One of the main complaints that students have when struggling with their math homework is that they don't understand why they need to learn this in the first place. After all, how often do we actually use calculus or trigonometry in our daily lives?

I always make an effort to correct this false assumption in my students. Everything that we learn in math connects to reality in often unexpected ways. For this reason, I like to find out what it is that interests my student, or what their career goals are, so that I may show them how the math connects.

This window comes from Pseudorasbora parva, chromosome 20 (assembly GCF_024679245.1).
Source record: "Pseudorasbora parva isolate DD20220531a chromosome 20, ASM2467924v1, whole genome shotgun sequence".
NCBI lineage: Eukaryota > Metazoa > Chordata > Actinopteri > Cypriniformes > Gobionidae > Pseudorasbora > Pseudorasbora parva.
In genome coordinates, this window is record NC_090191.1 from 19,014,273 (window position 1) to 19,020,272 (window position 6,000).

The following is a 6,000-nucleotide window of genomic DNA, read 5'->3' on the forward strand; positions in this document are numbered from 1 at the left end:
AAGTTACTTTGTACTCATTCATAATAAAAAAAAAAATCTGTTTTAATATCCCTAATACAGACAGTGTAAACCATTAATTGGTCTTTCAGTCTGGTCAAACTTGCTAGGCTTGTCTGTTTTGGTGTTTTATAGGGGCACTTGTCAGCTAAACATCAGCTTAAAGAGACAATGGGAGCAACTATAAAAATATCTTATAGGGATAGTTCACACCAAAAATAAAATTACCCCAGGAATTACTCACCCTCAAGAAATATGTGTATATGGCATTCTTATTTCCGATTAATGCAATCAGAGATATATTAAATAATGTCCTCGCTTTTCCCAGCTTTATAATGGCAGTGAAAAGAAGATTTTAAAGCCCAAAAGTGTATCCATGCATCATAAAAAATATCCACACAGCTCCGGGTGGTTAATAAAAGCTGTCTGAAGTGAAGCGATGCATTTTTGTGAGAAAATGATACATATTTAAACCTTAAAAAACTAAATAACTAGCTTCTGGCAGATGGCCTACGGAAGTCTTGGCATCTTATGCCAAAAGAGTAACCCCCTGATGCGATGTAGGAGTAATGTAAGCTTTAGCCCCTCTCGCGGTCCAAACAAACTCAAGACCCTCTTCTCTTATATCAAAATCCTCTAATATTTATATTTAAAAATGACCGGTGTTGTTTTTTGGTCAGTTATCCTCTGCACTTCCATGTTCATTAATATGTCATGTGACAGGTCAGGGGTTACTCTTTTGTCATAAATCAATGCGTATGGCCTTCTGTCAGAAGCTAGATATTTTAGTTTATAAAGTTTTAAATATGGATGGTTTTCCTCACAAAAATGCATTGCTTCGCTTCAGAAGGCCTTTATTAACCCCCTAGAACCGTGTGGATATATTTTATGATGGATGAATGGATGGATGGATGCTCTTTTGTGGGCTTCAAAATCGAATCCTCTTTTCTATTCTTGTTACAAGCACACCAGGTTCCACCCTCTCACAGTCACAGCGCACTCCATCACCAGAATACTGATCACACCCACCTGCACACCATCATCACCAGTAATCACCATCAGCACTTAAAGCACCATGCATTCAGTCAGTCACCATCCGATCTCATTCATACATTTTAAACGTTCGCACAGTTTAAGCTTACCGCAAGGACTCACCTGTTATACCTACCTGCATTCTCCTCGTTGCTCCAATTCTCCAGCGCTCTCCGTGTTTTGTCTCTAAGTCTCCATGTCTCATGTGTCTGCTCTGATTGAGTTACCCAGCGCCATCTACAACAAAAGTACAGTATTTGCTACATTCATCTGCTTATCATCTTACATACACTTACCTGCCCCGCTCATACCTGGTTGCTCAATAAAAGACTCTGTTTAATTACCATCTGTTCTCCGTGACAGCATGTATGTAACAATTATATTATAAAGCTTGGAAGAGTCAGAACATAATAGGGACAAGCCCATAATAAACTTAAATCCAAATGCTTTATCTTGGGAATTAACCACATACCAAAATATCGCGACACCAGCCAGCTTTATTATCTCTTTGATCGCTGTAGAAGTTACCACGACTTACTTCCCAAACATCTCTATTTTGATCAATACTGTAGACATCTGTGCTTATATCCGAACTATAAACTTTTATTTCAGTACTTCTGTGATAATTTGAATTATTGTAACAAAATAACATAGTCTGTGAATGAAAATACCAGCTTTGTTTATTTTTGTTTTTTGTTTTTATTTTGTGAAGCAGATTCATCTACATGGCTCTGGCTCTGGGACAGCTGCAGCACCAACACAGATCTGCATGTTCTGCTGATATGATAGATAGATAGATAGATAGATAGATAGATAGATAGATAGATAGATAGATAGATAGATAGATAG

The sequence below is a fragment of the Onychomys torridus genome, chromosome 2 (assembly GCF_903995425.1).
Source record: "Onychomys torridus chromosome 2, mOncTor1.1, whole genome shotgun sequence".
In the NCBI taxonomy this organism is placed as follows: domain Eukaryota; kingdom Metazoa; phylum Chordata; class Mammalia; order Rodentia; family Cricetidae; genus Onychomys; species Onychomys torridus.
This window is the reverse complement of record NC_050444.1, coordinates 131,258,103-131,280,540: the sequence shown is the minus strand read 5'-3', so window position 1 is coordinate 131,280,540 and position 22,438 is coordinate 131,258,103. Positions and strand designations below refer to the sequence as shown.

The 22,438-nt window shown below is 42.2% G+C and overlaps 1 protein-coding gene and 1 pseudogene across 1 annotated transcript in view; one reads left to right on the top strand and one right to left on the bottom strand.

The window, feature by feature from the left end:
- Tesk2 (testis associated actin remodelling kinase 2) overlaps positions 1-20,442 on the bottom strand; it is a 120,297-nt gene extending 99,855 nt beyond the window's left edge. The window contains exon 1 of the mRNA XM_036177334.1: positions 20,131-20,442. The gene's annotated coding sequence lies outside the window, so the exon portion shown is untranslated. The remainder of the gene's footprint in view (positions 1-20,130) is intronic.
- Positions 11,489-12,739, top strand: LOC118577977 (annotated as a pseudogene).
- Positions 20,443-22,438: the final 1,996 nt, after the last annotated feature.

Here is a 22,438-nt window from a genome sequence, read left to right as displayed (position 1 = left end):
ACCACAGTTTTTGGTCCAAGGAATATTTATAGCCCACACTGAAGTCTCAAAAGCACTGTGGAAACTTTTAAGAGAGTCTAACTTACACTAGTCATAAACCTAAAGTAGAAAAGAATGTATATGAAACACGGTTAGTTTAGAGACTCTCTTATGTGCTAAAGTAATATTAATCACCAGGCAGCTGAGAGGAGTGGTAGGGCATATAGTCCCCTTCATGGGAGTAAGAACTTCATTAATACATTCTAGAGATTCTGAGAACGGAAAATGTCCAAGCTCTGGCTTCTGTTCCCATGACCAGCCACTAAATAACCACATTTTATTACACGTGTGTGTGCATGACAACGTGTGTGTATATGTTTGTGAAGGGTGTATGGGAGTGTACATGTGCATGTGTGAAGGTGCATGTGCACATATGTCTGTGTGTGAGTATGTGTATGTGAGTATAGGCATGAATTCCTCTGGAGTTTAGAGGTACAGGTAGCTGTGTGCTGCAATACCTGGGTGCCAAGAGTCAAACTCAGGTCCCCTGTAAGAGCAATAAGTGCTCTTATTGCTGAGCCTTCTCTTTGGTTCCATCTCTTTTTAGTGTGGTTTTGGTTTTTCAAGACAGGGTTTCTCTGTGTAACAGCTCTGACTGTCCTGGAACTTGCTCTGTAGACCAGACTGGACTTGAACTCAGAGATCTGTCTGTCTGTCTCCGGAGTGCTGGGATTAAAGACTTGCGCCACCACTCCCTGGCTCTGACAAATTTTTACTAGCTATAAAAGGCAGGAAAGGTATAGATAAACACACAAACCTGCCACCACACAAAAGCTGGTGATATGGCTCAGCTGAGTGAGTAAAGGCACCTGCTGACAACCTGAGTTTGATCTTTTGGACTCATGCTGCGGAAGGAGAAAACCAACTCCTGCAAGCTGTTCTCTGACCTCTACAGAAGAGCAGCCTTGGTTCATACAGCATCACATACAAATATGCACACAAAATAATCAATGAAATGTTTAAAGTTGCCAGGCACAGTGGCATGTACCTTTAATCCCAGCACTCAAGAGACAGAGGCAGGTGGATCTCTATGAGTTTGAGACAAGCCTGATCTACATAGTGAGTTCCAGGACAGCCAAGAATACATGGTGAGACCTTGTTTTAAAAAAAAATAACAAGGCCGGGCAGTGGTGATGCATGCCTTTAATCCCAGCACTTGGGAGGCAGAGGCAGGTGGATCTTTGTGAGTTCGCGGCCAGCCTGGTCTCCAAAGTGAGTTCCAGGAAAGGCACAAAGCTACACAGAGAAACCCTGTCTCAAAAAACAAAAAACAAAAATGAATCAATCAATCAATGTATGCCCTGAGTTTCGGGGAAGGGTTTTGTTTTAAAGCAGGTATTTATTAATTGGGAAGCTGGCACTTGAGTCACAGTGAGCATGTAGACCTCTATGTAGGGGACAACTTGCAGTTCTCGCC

Take the example of logarithms. For the student with an ear for music, I can explain how logarithmic scales describe the relationships between musical tones, and true understanding of musical theory requires an understanding of this field of math. For the student who plans to go into the medical field, logarithms can be used to help model the levels of medications in a patient's system. Even if your only interest is in making money, logarithms are a valuable tool (especially when combined with statistics) for making predictions of investment markets.

The point is that every tool in math has its use. Even imaginary numbers are useful in electronics and other areas. If you never use math in your life, you aren't doing it right.